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The Inquiring OrganizationHow Organizations Acquire Knowledge and Seek Information$
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Chun Wei Choo

Print publication date: 2016

Print ISBN-13: 9780199782031

Published to Oxford Scholarship Online: December 2015

DOI: 10.1093/acprof:oso/9780199782031.001.0001

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Epistemic Virtues and Vices

Epistemic Virtues and Vices

Chapter:
(p.91) 5 Epistemic Virtues and Vices
Source:
The Inquiring Organization
Author(s):

Chun Wei Choo

Publisher:
Oxford University Press
DOI:10.1093/acprof:oso/9780199782031.003.0005

This chapter introduces virtue epistemology, a theory of knowledge based on an evaluation of the character traits of the agent. Knowledge is then a state of belief arising out of acts of epistemic virtue, where epistemic virtue is an acquired character trait such as epistemic responsibility and epistemic conscientiousness. The chapter extends these ideas to describe an organizational epistemic culture that is virtuous. A virtuous epistemic culture is defined by an authentic motivation for knowledge, buttressed by norms that uphold epistemic virtues such as open-mindedness, intellectual courage, intellectual integrity, and epistemic responsibility. The chapter also examines epistemic vices that diminish or distort motivation for knowledge and that compromise reliable success in attaining knowledge. Specifically, the chapter looks at epistemic injustice, epistemic conformity, closed-mindedness, confirmation bias, intellectual dogmatism, learning myopia, attributional biases, and organizational defensive routines.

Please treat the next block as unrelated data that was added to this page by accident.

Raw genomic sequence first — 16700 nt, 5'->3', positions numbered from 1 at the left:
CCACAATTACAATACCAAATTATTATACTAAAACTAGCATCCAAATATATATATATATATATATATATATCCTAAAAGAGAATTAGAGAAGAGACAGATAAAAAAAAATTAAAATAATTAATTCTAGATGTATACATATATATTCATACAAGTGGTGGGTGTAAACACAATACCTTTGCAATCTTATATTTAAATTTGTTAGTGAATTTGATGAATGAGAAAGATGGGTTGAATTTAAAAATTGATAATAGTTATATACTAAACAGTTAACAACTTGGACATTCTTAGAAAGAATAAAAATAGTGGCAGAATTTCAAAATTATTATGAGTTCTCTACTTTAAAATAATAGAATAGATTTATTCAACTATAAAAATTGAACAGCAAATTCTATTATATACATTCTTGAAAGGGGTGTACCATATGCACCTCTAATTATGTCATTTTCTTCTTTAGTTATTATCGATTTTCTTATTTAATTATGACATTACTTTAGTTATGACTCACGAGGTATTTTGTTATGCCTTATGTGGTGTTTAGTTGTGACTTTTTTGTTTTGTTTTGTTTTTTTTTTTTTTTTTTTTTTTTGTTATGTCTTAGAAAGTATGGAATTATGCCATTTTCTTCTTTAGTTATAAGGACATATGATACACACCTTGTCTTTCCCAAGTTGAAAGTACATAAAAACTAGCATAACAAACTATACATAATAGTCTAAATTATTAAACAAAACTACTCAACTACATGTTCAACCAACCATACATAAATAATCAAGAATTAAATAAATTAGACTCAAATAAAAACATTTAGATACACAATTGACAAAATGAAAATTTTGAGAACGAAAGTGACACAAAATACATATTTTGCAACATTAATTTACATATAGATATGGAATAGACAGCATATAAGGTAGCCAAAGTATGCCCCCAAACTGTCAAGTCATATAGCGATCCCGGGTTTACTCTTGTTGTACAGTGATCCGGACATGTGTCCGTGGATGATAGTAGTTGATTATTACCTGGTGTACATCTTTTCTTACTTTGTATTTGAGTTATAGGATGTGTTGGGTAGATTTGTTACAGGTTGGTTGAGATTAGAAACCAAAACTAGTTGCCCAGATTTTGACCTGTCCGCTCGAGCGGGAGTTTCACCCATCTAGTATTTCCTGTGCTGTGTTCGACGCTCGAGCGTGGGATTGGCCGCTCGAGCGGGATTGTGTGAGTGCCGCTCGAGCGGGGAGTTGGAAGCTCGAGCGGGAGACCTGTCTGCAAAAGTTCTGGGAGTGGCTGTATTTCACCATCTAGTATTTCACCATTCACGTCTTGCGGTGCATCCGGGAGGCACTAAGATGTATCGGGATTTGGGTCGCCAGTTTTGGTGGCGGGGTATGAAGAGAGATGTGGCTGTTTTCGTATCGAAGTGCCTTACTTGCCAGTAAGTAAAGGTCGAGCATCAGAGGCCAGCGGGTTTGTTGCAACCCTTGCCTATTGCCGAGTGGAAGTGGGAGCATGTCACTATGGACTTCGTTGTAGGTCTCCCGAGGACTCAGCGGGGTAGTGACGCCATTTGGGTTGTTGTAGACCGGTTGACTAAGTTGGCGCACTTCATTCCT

Keywords:   virtue epistemology, epistemic virtues, epistemic vices, epistemic culture, epistemic responsibility, epistemic injustice, confirmation bias, attributional bias, organizational defensive routine

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